Autism Watch: 2007

Southern California Fires

Posted on: November 15, 2008

When I am out-of-state, and I tell people I’m from California, I usually hear something akin to “Ahh, sunny California, must be nice!”

Well, let me tell you, this non-California-Native is not loving California on a good day but right now, if someone asked me where I was from, I’d say “windy hell.”

To back up a bit, I was raised back east. I grew up with snow in the winter, beautiful leaves in the fall, rain in the spring, and tolerable temps in the summer that made us appreciate the sun. But here? One day looks like the next, most of the year. For example, it’ll be Thanksgiving in a couple of weeks; we were wearing shorts and the temps were pushing 90. Hottest “fall” on record. Normally, we’re in the 70s now, lower temps at night, and enjoying some long sleeves.

Contrary to popular belief, not all of California is sunny 24/7. And not all Californians want it! I thoroughly enjoy cooler temps, sweaters, gloves, wearing my heavy coats, boots and turning on the heat or using the fireplace. I moved to my location years ago, and one reason we like it here is because it is more of the ‘burbs, with mountain views (we’re in the foothills) and we experience more seasonal weather than we’ll find in many areas of SoCal…except when it’s blazing hot, 115 or so, days on end in August, and electricity bills are $500 a month or above. I’m not here because I love this state, but because this is where our support system is. Our friends. Our doctors. We’re considering an out-of-state move, and one huge reason? NO wind like what we have here. Seasons. Changing leaves. The kids can play outside without worry of getting knocked over by 75 mph gusts weeks on end, without worry of embers blowing around or the air quality causing asthma. They can enjoy the snow or the rain and Christmas feels like Christmas.

So, back to windy hell. And fires. Yet again, another batch of days on end of Santa Ana winds. All my plants were brought inside. Our patio furniture — heavy wrought iron — is affixed to the concrete. Our natural gas barbecue unplugged and moved to a safe location. (And it easily weighs 100 pounds.) Trees blown over everywhere you look. Trucks on their side on the nearby freeways. Crappy air quality, and you can’t enjoy your backyard, the school playground or a walk from the car in the lot to the door of the store because you literally are blown sideways, and even sturdy people have difficulty standing in a real gust. Day after day after day of this gets old — and we’re lucky in that there’s no fire in our area.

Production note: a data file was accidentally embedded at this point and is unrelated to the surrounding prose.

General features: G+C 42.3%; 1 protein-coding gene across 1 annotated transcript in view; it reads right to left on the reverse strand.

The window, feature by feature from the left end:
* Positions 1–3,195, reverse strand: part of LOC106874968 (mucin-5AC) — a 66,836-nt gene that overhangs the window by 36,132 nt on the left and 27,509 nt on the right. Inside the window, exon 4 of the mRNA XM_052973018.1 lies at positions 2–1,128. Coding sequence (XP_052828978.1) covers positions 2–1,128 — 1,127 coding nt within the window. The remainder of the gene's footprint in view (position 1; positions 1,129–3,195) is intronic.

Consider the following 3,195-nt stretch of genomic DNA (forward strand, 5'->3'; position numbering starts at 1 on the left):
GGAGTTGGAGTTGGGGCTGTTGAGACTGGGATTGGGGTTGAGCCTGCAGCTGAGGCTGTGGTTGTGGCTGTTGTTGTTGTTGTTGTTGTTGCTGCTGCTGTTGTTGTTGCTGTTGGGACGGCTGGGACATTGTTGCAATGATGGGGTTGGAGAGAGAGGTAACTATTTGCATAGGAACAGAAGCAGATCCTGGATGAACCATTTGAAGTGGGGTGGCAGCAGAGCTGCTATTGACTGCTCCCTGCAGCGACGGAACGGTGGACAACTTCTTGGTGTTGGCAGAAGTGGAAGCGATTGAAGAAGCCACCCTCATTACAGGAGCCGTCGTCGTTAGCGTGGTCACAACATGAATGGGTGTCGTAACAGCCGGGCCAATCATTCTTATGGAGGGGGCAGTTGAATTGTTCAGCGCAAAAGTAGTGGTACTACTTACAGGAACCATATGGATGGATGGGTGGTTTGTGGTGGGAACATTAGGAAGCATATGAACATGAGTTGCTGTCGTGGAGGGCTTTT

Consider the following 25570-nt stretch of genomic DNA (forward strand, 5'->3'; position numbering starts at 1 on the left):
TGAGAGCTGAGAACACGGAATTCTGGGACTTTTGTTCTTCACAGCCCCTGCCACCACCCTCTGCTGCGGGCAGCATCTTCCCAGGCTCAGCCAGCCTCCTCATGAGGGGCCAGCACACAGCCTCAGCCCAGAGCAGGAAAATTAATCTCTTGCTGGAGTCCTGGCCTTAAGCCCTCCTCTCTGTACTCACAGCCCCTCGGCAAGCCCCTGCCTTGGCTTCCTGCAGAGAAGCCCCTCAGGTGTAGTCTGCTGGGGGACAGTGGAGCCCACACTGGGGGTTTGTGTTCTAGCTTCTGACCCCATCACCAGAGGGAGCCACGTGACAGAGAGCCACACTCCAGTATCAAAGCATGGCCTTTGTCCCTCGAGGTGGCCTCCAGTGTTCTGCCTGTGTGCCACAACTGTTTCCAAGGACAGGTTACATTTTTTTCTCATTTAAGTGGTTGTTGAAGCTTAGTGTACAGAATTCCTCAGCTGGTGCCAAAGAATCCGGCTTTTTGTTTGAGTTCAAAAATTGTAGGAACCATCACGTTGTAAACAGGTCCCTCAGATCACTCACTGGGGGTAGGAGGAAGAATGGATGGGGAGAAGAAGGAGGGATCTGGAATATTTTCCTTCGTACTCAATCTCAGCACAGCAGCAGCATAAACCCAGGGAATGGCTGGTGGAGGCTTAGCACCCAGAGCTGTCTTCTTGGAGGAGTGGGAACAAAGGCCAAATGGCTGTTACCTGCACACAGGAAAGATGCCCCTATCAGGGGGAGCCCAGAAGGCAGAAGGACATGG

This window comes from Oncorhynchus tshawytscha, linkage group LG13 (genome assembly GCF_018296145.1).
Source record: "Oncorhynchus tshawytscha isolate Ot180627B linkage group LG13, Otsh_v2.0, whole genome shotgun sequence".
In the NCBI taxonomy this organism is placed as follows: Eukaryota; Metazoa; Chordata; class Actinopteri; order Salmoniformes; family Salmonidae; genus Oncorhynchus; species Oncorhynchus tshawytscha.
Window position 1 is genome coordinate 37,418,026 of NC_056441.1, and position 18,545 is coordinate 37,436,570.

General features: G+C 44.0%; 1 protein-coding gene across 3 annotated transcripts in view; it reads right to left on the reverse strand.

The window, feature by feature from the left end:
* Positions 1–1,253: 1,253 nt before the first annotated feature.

That said, you can see the Corona/Yorba Linda fires from our front windows. The air is a nasty grey-orange, and it smells bad. Yet, our homes are unthreatened so we’re fortunate. (Flashback to the 2003 fires when we could see them out our back windows, on our own foothills, and we had to evacuate.) But it still sucks. Fires not only kill people, and hundreds of homes are gone with their families displaced, but the crap in the air, and the stuff they drop out of the tankers isn’t stuff you want to be breathing.

Knowing how fortunate we are that our home isn’t threatened by a current fire, I still am so tired of this. When you can drive and point out various fires, even seeing flames, it’s just wrong. My heart goes out to those whose homes are damaged, those who are evacuated, and those wondering. The TV coverage is riveting, walls of fire and clouds, it sucks you in and it’s hard to turn away yet hard to watch at the same time.

What does this have to do with autism? This is an autism blog, afterall. Well, on one hand, it gives me an opportunity to clarify to those who’ve wondered that the fires aren’t near enough to us to be a threat. (I do have some amazing photos from the upstairs windows, I just wish I knew my D-SLR Nikon D-80 enough to do it justice.) On the other hand, fires usually cause regression in autistic children close enough to be affected. Those who have to evacuate are taken away from their routines, their special items, their comfort zone. Those who aren’t evacuated but still can smell the smoke often regress for no obvious reason. We’ve speculated that the electricity in the air during strong winds does it, as my little guy often has more mood issues when fires are close or when winds are bad. Winds have been bad all week, yet he’s holding steady and I hope he stays that way.

If you’re of the praying variety, add the fire victims and evacuees to your prayers. I’m sure there will be donation drives coming up, if you’re able. Many of these people weren’t given much time at all to get out of their homes, and I cannot imagine what it must be like to sit in an evacuation center waiting on news of your home. Heartbreaking. And for those with children with special needs, even moreso.

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2 Responses to "Southern California Fires"

Good luck with the fire situation. I wouldn’t be surprised if the regressions are from the fire and wind itself, as the arguments about environmental toxins and their link to autism seem plausible to me. Especially when added to questionable air quality to start with.
We’ve got good docs and seasons in New York! Are you really considering moving east?

I really liked that post, I am a little confused, and have a small question. Can I send you an email?

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